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Burnout: Can you afford not to notice?

· Burnout,stress

I am am bit taken aback that my most-read post on Linked In is an article I reposted (with no comment) about how to recognise the signs of burn out. I post about Brexit (a lot), the US and Trump, Scottish independence referendums, the environment, the future, working life, coaching, fairness, Brexit, the US elections...you get the picture. I'm curious and enthusiastic. I read widely. I like to share things I find interesting. My network is similar, enthusiastic, politically-engaged, interested in the world. But on the basis of this experience, also feeling that they might be reaching the end of their tether?

That's sad. We are (mostly) living at one of the luckiest points in history. We have amazing technology, fabulous opportunities, huge networks, great food, endless variety, endless choice, yet we're burned out. Or think we might be getting there.

Most people talk about the 'always on' culture when they talk about burnout, but I am not so sure that's the root cause. It's too easy to say that, because as sentient human beings, we have choices. We don't need to be always on. In most cases, we can switch off. But we choose not to for fear of missing someone or something, or being caught out.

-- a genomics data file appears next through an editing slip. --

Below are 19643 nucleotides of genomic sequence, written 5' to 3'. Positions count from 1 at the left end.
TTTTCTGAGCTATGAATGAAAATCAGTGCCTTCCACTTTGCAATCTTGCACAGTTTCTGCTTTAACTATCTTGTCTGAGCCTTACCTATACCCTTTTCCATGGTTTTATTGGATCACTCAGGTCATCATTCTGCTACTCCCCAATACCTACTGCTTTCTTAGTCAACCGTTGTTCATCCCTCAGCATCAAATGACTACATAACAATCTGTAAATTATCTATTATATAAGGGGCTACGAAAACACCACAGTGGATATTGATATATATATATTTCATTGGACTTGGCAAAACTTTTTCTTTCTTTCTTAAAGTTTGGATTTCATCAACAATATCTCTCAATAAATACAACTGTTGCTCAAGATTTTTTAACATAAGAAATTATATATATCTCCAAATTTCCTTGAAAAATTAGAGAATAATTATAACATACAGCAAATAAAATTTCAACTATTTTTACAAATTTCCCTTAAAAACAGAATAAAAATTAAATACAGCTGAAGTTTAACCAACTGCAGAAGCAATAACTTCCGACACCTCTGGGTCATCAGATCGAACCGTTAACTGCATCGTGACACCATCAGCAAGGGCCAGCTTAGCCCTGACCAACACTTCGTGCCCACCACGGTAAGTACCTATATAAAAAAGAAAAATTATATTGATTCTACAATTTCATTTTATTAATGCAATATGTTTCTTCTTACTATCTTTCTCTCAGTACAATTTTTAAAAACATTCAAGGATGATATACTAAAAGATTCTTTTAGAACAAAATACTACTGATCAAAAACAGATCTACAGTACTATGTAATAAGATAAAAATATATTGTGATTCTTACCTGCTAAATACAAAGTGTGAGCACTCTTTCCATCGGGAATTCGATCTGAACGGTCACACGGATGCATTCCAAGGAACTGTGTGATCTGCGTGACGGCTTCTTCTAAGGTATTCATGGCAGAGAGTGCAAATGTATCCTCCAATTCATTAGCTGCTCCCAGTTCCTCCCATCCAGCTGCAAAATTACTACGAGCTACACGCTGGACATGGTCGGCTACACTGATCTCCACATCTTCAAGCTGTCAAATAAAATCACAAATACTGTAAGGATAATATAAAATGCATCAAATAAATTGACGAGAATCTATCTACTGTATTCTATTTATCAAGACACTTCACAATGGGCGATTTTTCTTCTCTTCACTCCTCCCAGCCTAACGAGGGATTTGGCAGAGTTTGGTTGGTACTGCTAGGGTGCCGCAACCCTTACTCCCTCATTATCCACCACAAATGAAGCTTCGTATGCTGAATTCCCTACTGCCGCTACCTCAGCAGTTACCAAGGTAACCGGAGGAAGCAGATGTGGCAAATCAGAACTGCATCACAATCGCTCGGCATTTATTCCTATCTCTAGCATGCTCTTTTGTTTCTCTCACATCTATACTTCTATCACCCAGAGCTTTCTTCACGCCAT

I think we feel burned out because we're living in a culture where it's much easier to fail. Because we're supposed to be always on, missing the slightest thing is failing. Because we feel we might be failing, we don't spend enough time doing things we love or being with friends and family. And because we don't, we feel we're failing. See the link?

So what can we do about it? It's a societal problem, so it's hard for one person to fix on their own. They might want to, but there are so many external pressures that they can't really. So they feel that they're failing again and then up pops the burnout.

What's the solution? The opposite of failure is control. Take control of one thing. It might be putting your out of office on for 4 hours every day so that you can do the big things that never get done. It might be signing up for Zumba and going every week. It might be meeting a friend in the pub after work, even though you are "too busy". The combination of reward for sticking to the plan and feeling good because you're doing something other than work is addictive and triggers the rewards circuits in your brain (just like your phone does, by the way..).

That's the personal bit - what we can do to help ourselves. What can we do for other people though when we see the signs of burnout? I think we can:-

1. Ask how they are and really listen to the answer

2. Help them to see what really needs to be done and what can wait

3. Take them out, walk, talk, drink coffee, give them time.

4. Bring a sense of proportion

5. Take it step by step

6. Examine the culture in the organisation where you work (if you are a colleague). What might be contributing? Be honest about that...

7. Call them up out of the blue to ask how they are and make it clear that you'll listen and not judge

8. Don't provide the answers - ask the questions. Most people know what they need to do. They just need to talk it through

9. Look at your own life and the example you set

10. Repeat until better.

Too much choice, too much pressure, too much information. Turns out it's a toxic combination. Let's put it to bed rather than retiring there ourselves.

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